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Location: West Linn, Oregon
Just a 30-minute drive south of Portland, Oregon sits a wildly unconventional home: a bulbous, nine-dome dwelling that looks like it could be built for Smurfs or Hobbits. But its otherworldly exterior is just the start. Even more intriguing is the interior, which is great proof that the house was a true passion project. The highlight is a 30-foot-wide living room with 18-foot ceilings and halo-esque recessed lighting. And then there are custom curved cabinetry in the kitchen and bathrooms, 19 skylights that are neat but apparently also leaky, and intricate wall art that amplify the kookily enchanting vibe.
Built in 1978, the 2,400-square-foot house was the brainchild of Francisco Reynders, a Dutch artist, set designer, and mime who trained under the legendary French mime Marcel Marceau. According to Oregon Live, Reynders was inspired to build the home after finding discarded gun turret shrouds of an WWII aircraft carrier at a junkyard on the Willamette River. Reynders, no fan of regular boxy houses with sharp angles, set out to the create his "organically sensuous" dome home, and the shrouds ended up becoming the two smaller bedrooms and bathrooms—the holes for the warship's cannons became the skylights.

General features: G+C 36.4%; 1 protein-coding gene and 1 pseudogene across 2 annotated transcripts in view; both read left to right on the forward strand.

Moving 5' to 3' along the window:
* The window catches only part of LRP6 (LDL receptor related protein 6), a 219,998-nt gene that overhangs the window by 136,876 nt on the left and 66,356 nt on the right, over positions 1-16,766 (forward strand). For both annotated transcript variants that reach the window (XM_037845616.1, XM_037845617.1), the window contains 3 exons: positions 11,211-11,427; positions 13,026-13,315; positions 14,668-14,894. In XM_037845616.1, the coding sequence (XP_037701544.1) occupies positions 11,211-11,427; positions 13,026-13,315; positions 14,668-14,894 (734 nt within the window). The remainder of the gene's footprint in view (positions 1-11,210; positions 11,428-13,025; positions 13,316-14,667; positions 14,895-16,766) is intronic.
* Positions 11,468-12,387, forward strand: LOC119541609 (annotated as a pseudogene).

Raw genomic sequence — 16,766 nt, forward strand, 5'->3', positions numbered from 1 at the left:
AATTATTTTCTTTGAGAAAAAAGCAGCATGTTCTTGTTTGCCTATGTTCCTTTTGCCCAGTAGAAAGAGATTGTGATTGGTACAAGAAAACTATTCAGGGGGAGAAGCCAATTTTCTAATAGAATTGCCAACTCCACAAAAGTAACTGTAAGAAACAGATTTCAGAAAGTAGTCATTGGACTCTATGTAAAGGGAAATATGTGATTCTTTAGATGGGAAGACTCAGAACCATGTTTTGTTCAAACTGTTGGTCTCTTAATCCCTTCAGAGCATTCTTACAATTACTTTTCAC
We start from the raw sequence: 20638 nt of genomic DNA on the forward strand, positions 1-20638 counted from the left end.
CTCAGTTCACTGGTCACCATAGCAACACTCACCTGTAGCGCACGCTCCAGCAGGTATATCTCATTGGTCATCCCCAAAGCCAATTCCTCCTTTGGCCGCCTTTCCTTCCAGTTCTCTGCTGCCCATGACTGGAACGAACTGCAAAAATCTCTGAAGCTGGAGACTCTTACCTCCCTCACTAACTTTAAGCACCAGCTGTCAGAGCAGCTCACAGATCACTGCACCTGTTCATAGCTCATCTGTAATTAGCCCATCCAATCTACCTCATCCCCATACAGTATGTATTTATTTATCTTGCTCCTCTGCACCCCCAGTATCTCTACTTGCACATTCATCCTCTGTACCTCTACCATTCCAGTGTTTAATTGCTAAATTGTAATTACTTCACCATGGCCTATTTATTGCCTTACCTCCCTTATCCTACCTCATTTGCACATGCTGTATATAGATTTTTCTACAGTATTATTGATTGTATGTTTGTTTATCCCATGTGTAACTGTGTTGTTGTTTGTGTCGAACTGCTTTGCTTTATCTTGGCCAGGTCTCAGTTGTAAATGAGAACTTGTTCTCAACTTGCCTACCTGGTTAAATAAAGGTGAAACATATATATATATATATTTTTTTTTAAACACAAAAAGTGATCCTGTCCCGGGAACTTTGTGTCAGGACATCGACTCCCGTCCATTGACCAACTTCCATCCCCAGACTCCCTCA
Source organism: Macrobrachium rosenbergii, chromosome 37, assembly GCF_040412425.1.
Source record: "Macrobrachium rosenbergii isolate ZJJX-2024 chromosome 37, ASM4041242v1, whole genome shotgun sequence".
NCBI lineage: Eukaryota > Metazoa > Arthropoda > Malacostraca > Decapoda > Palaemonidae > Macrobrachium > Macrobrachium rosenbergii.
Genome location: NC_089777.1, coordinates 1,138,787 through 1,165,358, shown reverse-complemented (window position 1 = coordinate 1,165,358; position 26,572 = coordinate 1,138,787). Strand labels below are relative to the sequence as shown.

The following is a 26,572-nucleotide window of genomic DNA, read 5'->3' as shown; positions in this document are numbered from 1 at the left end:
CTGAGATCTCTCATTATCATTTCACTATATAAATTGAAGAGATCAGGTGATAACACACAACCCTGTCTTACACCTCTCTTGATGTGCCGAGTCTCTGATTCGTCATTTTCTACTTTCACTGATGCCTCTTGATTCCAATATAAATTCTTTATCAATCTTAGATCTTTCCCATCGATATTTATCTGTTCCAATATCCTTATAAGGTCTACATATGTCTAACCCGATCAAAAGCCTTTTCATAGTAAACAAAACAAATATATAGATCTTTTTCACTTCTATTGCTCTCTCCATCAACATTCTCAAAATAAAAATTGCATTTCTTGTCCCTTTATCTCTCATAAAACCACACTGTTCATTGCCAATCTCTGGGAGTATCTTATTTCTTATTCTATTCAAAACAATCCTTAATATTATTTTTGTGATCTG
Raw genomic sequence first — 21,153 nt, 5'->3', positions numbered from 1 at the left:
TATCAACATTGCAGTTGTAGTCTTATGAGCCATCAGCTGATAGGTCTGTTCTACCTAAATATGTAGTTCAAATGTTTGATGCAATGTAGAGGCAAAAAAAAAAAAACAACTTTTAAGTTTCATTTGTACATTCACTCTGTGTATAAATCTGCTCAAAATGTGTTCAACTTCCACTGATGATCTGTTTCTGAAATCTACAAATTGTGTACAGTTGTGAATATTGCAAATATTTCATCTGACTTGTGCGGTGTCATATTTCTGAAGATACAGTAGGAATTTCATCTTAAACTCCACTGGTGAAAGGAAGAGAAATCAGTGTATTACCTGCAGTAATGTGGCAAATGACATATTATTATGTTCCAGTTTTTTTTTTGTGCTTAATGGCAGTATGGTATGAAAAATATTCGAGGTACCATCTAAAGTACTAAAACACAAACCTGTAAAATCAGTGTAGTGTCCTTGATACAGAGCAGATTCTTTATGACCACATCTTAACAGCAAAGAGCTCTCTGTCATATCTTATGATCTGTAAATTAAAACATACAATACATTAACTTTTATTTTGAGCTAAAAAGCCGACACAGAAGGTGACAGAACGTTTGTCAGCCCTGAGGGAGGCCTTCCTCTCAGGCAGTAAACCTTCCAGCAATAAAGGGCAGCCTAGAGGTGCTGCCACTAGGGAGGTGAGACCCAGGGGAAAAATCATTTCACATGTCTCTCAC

Peter Einstein, the second owner of the home, purchased it after Reynders passed away in 1996. Last year, after fighting off developers who wanted to tear down the house, Einstein sold the home to someone who vowed to keep the place intact. This third owner has recently put the house on the market again, no doubt searching for a very special buyer. The property was asking $849,000 in November but has just been pricechopped to $775,900.
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